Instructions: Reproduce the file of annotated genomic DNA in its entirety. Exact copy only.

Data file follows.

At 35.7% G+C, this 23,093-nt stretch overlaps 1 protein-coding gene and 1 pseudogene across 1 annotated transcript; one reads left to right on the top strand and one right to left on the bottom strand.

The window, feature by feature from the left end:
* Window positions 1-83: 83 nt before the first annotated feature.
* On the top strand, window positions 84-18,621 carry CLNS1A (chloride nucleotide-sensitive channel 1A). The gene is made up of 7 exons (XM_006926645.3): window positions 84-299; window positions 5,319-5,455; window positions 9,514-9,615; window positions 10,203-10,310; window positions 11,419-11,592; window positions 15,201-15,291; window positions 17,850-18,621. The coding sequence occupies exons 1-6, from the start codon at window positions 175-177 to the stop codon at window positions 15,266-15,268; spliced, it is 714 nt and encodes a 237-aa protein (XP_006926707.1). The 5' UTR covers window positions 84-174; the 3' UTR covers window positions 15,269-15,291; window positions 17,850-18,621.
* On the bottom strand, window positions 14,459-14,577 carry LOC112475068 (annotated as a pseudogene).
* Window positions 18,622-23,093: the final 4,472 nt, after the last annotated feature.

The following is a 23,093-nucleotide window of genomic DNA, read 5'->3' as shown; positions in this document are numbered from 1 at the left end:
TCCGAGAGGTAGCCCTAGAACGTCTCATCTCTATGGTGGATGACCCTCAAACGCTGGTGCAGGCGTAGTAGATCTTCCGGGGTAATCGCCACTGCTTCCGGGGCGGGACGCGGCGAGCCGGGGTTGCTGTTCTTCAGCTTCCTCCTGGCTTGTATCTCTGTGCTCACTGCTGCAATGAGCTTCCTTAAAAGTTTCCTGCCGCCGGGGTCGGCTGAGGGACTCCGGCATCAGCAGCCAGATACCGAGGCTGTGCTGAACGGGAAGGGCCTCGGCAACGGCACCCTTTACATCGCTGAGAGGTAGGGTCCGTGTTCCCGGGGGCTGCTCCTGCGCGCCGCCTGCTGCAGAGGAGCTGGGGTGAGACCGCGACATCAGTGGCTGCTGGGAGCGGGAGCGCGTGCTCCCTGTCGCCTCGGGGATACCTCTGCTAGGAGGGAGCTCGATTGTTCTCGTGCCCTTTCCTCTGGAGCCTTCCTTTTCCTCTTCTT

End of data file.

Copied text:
At 35.7% G+C, this 23,093-nt stretch overlaps 1 protein-coding gene and 1 pseudogene across 1 annotated transcript; one reads left to right on the top strand and one right to left on the bottom strand.

The window, feature by feature from the left end:
* Window positions 1-83: 83 nt before the first annotated feature.
* On the top strand, window positions 84-18,621 carry CLNS1A (chloride nucleotide-sensitive channel 1A). The gene is made up of 7 exons (XM_006926645.3): window positions 84-299; window positions 5,319-5,455; window positions 9,514-9,615; window positions 10,203-10,310; window positions 11,419-11,592; window positions 15,201-15,291; window positions 17,850-18,621. The coding sequence occupies exons 1-6, from the start codon at window positions 175-177 to the stop codon at window positions 15,266-15,268; spliced, it is 714 nt and encodes a 237-aa protein (XP_006926707.1). The 5' UTR covers window positions 84-174; the 3' UTR covers window positions 15,269-15,291; window positions 17,850-18,621.
* On the bottom strand, window positions 14,459-14,577 carry LOC112475068 (annotated as a pseudogene).
* Window positions 18,622-23,093: the final 4,472 nt, after the last annotated feature.

The following is a 23,093-nucleotide window of genomic DNA, read 5'->3' as shown; positions in this document are numbered from 1 at the left end:
TCCGAGAGGTAGCCCTAGAACGTCTCATCTCTATGGTGGATGACCCTCAAACGCTGGTGCAGGCGTAGTAGATCTTCCGGGGTAATCGCCACTGCTTCCGGGGCGGGACGCGGCGAGCCGGGGTTGCTGTTCTTCAGCTTCCTCCTGGCTTGTATCTCTGTGCTCACTGCTGCAATGAGCTTCCTTAAAAGTTTCCTGCCGCCGGGGTCGGCTGAGGGACTCCGGCATCAGCAGCCAGATACCGAGGCTGTGCTGAACGGGAAGGGCCTCGGCAACGGCACCCTTTACATCGCTGAGAGGTAGGGTCCGTGTTCCCGGGGGCTGCTCCTGCGCGCCGCCTGCTGCAGAGGAGCTGGGGTGAGACCGCGACATCAGTGGCTGCTGGGAGCGGGAGCGCGTGCTCCCTGTCGCCTCGGGGATACCTCTGCTAGGAGGGAGCTCGATTGTTCTCGTGCCCTTTCCTCTGGAGCCTTCCTTTTCCTCTTCTT